Working in teams is a norm. Team relationships can be varied, and the more common ones are described as “solid-line”, “dotted-line”, “virtual”, “project”, and so on.

Teams are formed when individuals come together to achieve common objectives. This gives rise to a whole new set of challenges for leaders.

If managing individuals is a challenge, managing a team of people is an even bigger challenge.

A leader tasked to lead and manage a team will need a different set of skills to be effective. Team coaching could be useful under the following circumstances:

Team members are not aligned on the objectives of the team

Teams may be formed by members coming together on a voluntarily basis, that is, they choose to be participating in a team project. When this happens, there is a smaller likelihood of a mis-alignment.

However, challenges can and do arise when some or all members of the team are assigned to the project. As they may not have a choice to opt out, they are forced to participate in the team’s activities.

This is when some members may not fully buy in to the objectives or they may be less than fully supportive. The easiest solution is to pull these people from the team, but this may not always be possible.

Removing team members is potentially disruptive and, in the worst-case scenario, may cause the project to be abandoned.

A coach may play a useful role here in helping everyone to support the original objectives.

This will initially slow down the progress of the team’s efforts, but they can catch up subsequently, especially once they are working better together. A coach’s help may prevent the need for more disruptive measures later.

The motivation levels of team members vary widely

There are a variety of reasons why this may happen, including conflicting or concurrent work assignments, time pressures and  travel demands.

This situation will obviously distract the leader from his role of managing the project.

Rather than spend precious time coaching each individual, team coaching could be more effective.

A typical approach is for the coach to identify and discover the strengths of the team and the perceived gaps, then move on to develop strategies to fully exploit the strengths and close the gaps.

This approach requires individual members to each own and be responsible for a part of the strategy.

This, in turn, forges team spirit as it forces team members to channel more of their energies on team objectives.

 

The leader is not effective

This is a sensitive situation, and a common mistake is to take the easy way out and replace the team leader.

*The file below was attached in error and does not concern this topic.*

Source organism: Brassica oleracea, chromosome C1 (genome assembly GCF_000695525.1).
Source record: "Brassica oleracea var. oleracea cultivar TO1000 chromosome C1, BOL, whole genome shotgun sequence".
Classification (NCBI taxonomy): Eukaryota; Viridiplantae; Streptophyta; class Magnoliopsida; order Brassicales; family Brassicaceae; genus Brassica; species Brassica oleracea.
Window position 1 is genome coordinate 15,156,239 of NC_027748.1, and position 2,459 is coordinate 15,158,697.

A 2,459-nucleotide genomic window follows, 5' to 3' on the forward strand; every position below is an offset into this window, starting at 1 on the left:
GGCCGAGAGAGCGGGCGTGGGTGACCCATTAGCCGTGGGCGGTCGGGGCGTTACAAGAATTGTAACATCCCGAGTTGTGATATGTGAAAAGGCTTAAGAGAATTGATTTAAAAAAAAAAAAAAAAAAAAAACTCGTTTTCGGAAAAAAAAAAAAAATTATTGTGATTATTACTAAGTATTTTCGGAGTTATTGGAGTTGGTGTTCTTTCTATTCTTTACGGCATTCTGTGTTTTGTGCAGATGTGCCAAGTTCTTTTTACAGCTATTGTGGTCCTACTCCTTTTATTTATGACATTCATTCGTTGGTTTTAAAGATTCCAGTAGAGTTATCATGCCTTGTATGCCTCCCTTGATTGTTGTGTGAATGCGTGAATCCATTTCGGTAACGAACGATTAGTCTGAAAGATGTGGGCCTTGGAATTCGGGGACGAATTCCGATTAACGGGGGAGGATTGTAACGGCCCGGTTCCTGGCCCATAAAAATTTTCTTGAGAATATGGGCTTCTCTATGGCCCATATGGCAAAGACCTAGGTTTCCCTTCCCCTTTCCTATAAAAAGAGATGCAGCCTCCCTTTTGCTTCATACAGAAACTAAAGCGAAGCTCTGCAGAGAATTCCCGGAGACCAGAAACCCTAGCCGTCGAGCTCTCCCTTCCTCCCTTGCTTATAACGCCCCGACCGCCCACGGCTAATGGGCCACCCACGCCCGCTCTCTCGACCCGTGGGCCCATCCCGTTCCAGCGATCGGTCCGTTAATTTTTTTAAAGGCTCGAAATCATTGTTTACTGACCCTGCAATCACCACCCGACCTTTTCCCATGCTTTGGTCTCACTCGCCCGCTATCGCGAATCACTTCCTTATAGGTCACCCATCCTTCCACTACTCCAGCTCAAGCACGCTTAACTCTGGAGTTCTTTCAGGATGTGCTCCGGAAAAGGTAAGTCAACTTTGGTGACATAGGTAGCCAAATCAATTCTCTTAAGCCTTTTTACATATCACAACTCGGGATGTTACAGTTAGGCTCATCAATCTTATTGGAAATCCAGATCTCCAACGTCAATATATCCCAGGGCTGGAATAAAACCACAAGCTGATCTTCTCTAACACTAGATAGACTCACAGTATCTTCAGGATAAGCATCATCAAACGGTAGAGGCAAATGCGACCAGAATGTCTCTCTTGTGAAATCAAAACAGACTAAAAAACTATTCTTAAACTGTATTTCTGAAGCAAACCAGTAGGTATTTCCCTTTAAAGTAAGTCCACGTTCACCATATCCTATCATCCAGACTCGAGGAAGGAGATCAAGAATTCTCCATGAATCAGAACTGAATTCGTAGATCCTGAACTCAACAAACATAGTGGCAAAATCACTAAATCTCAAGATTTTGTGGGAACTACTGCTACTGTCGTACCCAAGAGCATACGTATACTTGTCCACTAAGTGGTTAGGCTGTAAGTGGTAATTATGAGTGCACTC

This will not only damage the morale and confidence of the leader, it may affect the rest of the team too.

Solution-focused trained coaches would prefer to adopt an approach that identifies solutions, opting for the more effective ones, and implementing them, instead of running away from the problem.

A coach can potentially harness the energy of the entire team – including the leader — by deploying an approach that identifies individual team member’s strengths and using these to manage those aspects of the project that requires them. 

The team is under duress

This is a relatively common situation, given the dynamics and challenges of the world we operate in.

A team coach can potentially help by identifying those factors that can be influenced by team members, and those that they can’t.

This will allow members to put things in perspective and be more able to manage the situation, and their individual stress levels.

Personal differences exist

Everyone is wired differently and personal chemistry is a tricky animal.

Choice of words, body language, even personal stereotyping can lead to personal differences, and the resulting behaviour could range from not conforming to direct defiance and petty quarrels and ugly shouting matches.

Sometimes, one team member may have a domineering personality, leading to increased tension between him and the other members.

The role of a team coach could be to intervene and help members to identify negative personal traits and work on eradicating or minimising them.

 

 

6 Making a good team better

Even when a team is working very well, team coaching can still be useful.

The objective of such a coaching programme will be to focus on what are the key success factors that make the team perform well, and how the findings can be applied to the formation of future teams.

The ideal approach is to invest in team coaching once the people for a project are confirmed. This pro-active approach is usually more effective and productive.

 

Article by Paul Heng, founder/managing director and executive coach of NeXT Career Consulting Group, Asia. For more information, visit www.nextcareer.net